The atmosphere in a criminal courtroom is invariably tense. When the case being heard in that courtroom is one of the most racially charged and highly anticipated murder trials of recent decades, the silent apprehension threatens to explode at any moment.
Put simply, the trial of George Zimmerman, the Florida neighborhood watch coordinator charged with the murder of 17-year-old Trayvon Martin, is the wrong venue for a knock-knock joke.
Don West, Zimmerman's defense attorney, learned this lesson the hard way on Monday when he kicked off his side's opening statement with a joke that produced what has to be the most awkward silence in the history of Florida's 18th Circuit Court.
You can tell that West knew he was cruising for a bruising (no pun intended) when he prefaced his joke by saying, "I'd like to tell you a little joke. I know how that may sound a bit weird, in this context, under these circumstances..."
Judging from his chilly expression as he watched the train wreck unfold from his seat, Zimmerman probably wishes his attorney had stopped right there.
Yet West charged on, imploring the jury to not hold it against his client if they didn't appreciate the humor. As Jelani Cobb put it in The New Yorker, "If you have to preface a joke by asking a jury not to hold it against your client, perhaps it’s a joke that ought not be told."
Apparently, West's joke was a reference to the jury selection process, in which the attorneys sought to weed out potential jurors who were already too familiar with the case. Out of context, however, the joke could easily be mistaken for a slight against the six women who, prior to being selected as jurors, had professed to know little about the circumstances surrounding Trayvon Martin's death.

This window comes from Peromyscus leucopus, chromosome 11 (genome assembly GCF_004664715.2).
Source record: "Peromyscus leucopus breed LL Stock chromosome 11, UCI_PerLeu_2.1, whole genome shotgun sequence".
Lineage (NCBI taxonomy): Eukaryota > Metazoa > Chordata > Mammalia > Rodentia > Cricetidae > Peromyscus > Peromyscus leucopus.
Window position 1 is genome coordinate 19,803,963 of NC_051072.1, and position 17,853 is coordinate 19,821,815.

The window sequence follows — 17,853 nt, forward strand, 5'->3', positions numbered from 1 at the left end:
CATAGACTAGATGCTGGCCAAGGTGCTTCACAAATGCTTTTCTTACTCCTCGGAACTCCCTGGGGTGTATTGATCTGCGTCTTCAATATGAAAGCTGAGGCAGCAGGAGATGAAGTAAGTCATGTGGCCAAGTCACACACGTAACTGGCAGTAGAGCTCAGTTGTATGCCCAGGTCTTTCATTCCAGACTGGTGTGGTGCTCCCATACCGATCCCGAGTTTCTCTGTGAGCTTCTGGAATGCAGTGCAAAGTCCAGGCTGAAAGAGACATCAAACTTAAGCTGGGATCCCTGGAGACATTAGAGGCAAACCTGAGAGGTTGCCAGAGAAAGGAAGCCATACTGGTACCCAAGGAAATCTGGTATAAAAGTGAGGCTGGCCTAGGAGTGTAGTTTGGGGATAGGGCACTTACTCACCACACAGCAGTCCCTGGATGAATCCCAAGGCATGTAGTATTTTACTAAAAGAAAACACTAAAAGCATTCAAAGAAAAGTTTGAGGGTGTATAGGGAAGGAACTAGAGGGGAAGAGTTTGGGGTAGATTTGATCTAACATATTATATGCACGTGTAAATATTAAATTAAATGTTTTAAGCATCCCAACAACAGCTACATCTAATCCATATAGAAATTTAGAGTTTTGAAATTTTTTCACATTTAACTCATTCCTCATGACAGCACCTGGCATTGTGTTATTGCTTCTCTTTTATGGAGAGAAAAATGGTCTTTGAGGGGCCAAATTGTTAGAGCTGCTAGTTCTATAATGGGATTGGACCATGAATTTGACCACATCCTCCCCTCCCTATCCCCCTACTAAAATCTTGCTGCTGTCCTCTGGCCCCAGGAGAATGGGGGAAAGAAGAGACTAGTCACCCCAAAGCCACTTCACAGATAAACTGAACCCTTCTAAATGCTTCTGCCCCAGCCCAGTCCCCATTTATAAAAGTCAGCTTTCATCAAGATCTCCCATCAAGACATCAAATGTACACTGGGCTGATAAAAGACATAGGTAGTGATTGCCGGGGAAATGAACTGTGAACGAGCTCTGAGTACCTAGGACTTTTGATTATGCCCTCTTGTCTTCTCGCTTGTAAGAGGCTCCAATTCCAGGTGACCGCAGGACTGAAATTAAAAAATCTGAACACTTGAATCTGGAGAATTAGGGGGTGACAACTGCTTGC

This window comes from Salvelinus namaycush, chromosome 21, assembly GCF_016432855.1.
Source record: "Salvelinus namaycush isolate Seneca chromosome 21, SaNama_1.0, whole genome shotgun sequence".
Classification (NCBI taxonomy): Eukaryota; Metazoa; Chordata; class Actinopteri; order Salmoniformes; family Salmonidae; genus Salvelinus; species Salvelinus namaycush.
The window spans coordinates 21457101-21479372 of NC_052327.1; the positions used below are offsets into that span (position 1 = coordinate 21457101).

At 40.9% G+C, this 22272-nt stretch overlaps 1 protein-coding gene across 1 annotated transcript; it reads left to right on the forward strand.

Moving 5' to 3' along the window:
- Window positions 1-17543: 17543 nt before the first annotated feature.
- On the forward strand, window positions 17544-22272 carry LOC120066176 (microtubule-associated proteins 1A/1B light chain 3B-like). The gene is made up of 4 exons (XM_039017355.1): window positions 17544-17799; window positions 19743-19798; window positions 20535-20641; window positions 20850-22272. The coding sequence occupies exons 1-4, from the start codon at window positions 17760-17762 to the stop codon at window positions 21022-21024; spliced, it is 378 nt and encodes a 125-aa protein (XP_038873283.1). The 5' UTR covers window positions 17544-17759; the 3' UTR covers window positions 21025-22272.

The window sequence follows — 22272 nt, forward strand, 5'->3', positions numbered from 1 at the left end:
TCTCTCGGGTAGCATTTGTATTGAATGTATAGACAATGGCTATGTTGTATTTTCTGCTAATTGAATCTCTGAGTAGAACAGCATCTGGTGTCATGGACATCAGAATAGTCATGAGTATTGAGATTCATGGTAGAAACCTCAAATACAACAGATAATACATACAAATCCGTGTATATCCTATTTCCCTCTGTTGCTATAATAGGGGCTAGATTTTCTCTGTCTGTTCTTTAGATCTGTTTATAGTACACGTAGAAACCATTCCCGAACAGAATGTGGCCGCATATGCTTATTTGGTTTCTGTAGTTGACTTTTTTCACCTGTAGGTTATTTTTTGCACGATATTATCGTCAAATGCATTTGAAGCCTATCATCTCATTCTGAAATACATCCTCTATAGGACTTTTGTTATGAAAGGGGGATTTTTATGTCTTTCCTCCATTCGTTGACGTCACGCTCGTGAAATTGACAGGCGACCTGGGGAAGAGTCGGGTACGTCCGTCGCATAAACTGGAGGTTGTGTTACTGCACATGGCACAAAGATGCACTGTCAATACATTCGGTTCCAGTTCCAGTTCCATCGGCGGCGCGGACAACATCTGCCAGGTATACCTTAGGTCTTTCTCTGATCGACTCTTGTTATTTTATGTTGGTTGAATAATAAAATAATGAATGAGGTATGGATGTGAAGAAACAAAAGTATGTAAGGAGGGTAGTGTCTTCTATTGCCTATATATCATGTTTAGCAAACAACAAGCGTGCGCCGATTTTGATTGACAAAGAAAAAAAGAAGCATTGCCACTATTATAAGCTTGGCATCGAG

Despite the fact that he has a law degree from SUNY Buffalo, West apparently forgot the number one rule of trial court: The goal is to get the members of the jury on your side, not to make them feel ignorant and alienated.
The whole "knock-knock" debacle is likely a harbinger of future miscalculations on the part of Zimmerman's defense. The New York Times writes that West "stumbl[ed] at times through the details" of the opening statement, which was rife with rambling digressions and circuitous arguments.
"As the opening statement ran into its third hour," reports Cobb in The New Yorker, "Judge Nelson finally stopped the defense to offer pointers about what belongs in an opening argument and what should be saved for closing."
Of course, West's knock-knock joke wasn't the only shocking statement made on Monday.
John Guy, the prosecutor for the state of Florida, began his opening statement by remarking, deadpan, to the jury, "Good morning. F*cking punks. These a**holes always get away."
Nevertheless, the difference between Don West's surprise stand-up routine and John Guy's startling recitation of Zimmerman's own words as the defendant exited his car in pursuit of Martin could not be more clear. While the prosecution's use of profanity was designed to paint Zimmerman as a loose-cannon vigilante, the exact purpose of the defense's joke about jury-selection remains open to question (doubtless West received a couple of "What-was-that?!"s when he stepped out of the courtroom during recess, prompting his subsequent and equally awkward apology to the jury).
If this episode illustrates anything about the future of the proceedings, it's that George Zimmerman has just as much to fear from his own defense as he does from the prosecution.